Men & Depression
As a man, it can be hard to admit to yourself and others that you are depressed. You may feel that admitting it is weak, or that you should be able to get over your negative feelings on your own.
Embarrassed, you may try to hide your depression from family and friends, and pretend it doesn’t exist. But facing your depression is important, and so is getting help.
Even “tough guys” get depressed
Our culture teaches us that a tough guy—a man’s man—doesn’t get depressed. If you believe what you see on TV, men should always be in control of their emotions, immune to feelings of sadness, loneliness, anger, agitation, stress and anxiety.
If you’re alive, you’re prone to all of these feelings regardless of gender.
It’s time to get tough with your depression
Instead of facing depression head on, you may be tempted to mask the problem by losing yourself in work or sports. Overusing alcohol or drugs. Spending hours on the Internet or out gambling. But these behaviors tend to make depression worse and create a cycle of pain and problems.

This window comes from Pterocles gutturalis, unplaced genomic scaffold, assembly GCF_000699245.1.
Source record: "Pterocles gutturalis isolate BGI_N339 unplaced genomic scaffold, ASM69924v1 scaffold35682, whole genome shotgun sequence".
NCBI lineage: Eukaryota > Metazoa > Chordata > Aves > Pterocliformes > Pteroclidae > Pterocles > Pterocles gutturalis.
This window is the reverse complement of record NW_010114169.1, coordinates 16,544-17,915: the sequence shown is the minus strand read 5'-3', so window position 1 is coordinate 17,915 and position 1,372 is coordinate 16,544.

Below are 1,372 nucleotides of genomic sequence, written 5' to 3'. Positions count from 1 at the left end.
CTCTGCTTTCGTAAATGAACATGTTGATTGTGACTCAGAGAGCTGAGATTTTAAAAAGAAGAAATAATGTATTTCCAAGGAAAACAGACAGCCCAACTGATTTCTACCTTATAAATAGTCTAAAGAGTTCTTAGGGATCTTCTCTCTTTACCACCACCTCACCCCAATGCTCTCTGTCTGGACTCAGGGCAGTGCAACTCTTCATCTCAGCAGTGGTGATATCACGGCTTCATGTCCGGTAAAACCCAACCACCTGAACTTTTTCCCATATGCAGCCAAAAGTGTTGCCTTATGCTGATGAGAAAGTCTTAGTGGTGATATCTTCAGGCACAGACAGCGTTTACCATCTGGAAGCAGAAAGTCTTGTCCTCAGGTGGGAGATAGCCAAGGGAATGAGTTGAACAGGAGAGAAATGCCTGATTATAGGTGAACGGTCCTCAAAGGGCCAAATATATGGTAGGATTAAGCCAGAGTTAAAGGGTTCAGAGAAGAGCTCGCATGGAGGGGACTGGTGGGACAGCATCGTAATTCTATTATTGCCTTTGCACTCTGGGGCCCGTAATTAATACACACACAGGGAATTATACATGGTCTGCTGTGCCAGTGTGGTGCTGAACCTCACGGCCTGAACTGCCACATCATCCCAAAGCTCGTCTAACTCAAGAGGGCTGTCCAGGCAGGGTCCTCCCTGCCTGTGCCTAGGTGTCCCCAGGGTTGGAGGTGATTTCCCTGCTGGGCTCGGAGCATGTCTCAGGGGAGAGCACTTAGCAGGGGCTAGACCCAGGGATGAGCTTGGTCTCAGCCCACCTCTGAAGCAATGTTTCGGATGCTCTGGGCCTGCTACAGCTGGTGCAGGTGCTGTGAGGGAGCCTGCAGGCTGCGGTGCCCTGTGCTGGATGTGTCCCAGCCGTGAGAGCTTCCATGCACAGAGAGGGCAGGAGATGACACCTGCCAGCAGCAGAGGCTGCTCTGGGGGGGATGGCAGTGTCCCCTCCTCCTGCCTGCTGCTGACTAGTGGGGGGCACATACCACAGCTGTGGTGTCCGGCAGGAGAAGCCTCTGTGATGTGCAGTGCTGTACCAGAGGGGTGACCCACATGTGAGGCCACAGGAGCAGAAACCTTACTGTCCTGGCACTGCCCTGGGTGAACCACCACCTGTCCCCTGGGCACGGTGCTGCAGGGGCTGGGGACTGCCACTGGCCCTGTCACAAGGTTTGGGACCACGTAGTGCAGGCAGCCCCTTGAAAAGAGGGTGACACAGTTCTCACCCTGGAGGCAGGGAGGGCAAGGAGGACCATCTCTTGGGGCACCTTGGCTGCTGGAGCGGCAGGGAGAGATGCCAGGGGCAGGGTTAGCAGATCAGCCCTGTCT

Would a real man, a tough guy, use avoidance tactics like these? Take control of your depression. Show it who’s boss.
Next: Signs & Symptoms
Common facts about male depression
- Roughly 12% of men experience depression in their lifetimes
- Men are less likely than women to seek treatment for their depression
- Untreated depression is the primary cause of suicide
- Suicide is the 7th leading cause of death for men in the U.S.
- Unprecedented rates of suicide and depression are rising in the U.S. Military
- Today, 68 men will die by suicide, leaving behind spouses, children, friends and family